Trade conflicts benefit no one: Kganyago

Lesetja Kganyago
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Trade conflicts benefit no one, as there are no winners. That was the message from the Chair of the International Monetary Fund’s top policy steering committee Lesetja Kganyago, who was addressing the media at the conclusion of their deliberations in Washington.

The United States stuck to its guns in calling out what it called unfair global trade practices that impede US and global growth, but the IMFC agreed that increasing trade was critical to broad-based economic growth. The question of land expropriation without compensation was also put to the IMF Chief.

It is Kganyago’s first stint as head of the IMFC and he has given an uncompromising message despite pressure from the largest economy in the world.

“The bottom line here is that trade tensions are not to the benefit of anyone. There can never… if there is a trade conflict… there could never be winners. We could all only be losers, and it is within that context that it is important that, as a global community, we keep trade open, we ensure that we work within the multilateral system that we have to make sure that if there are disputes, that those disputes are resolved… and I think that is for me what is going to be crucial.”

Asked if an African proverb about elephants fighting while trampling the grass below might have helped in explaining the ramifications of a trade war to US Treasury Secretary Steve Mnuchin, Kganyago answered, “I don’t know what Mr Mnuchin had said, the communiqué that we have, that we have released to the extent that it talks about trade, it had been signed off by the entire membership. So, when we say that there are rising trade tensions, it is the collective assessment of the committee. African proverbs are always very nice, but it will be very difficult to explain an African proverb from here.”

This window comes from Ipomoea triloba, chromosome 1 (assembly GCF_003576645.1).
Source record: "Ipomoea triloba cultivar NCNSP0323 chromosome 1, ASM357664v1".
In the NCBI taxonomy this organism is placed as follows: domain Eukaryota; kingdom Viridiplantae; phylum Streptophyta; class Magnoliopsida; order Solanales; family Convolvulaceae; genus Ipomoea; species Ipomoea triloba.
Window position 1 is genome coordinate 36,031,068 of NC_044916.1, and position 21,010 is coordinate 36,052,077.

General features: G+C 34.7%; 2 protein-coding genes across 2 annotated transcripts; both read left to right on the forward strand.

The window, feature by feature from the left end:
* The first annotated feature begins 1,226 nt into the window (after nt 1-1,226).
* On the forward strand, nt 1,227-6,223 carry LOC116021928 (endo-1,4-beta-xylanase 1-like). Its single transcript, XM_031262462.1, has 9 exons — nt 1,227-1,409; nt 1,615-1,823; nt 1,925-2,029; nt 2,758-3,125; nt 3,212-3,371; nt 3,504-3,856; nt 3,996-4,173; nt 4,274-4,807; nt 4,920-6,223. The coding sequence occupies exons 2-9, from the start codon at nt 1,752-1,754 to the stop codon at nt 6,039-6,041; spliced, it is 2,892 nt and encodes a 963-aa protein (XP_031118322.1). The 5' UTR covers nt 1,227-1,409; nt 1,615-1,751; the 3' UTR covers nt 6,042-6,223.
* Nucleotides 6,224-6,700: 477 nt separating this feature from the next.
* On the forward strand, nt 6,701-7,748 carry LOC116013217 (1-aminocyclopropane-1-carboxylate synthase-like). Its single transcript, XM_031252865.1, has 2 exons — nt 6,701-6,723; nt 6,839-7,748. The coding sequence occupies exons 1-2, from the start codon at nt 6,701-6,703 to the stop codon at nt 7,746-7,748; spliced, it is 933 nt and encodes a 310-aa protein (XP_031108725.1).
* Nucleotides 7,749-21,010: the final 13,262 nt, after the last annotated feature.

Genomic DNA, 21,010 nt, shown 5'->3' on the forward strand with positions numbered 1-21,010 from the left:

South Africa is among the most unequal societies anywhere in the world, and part of addressing that inequity, the country is engaged in the possibility of land expropriation without compensation.

“I would simply say that we have mentioned times over the respect for the rule of law, and I would suspect that South Africa is being a very civilized, sophisticated country when it comes to the law; the rule of law will also be binding on all – and I would just maybe use a proverb. I have no idea whether it’s an African proverb or not, but my recollection is it goes something like trust grows at the speed of a coconut tree, and falls at the speed of a coconut,” says IMF Managing Director Christine Lagarde.

The IMFC is comprised of 24 member states drawn from a pool of 189 IMF Governors. The autumn meeting of the IMF and World Bank takes place in Bali Indonesia in October.

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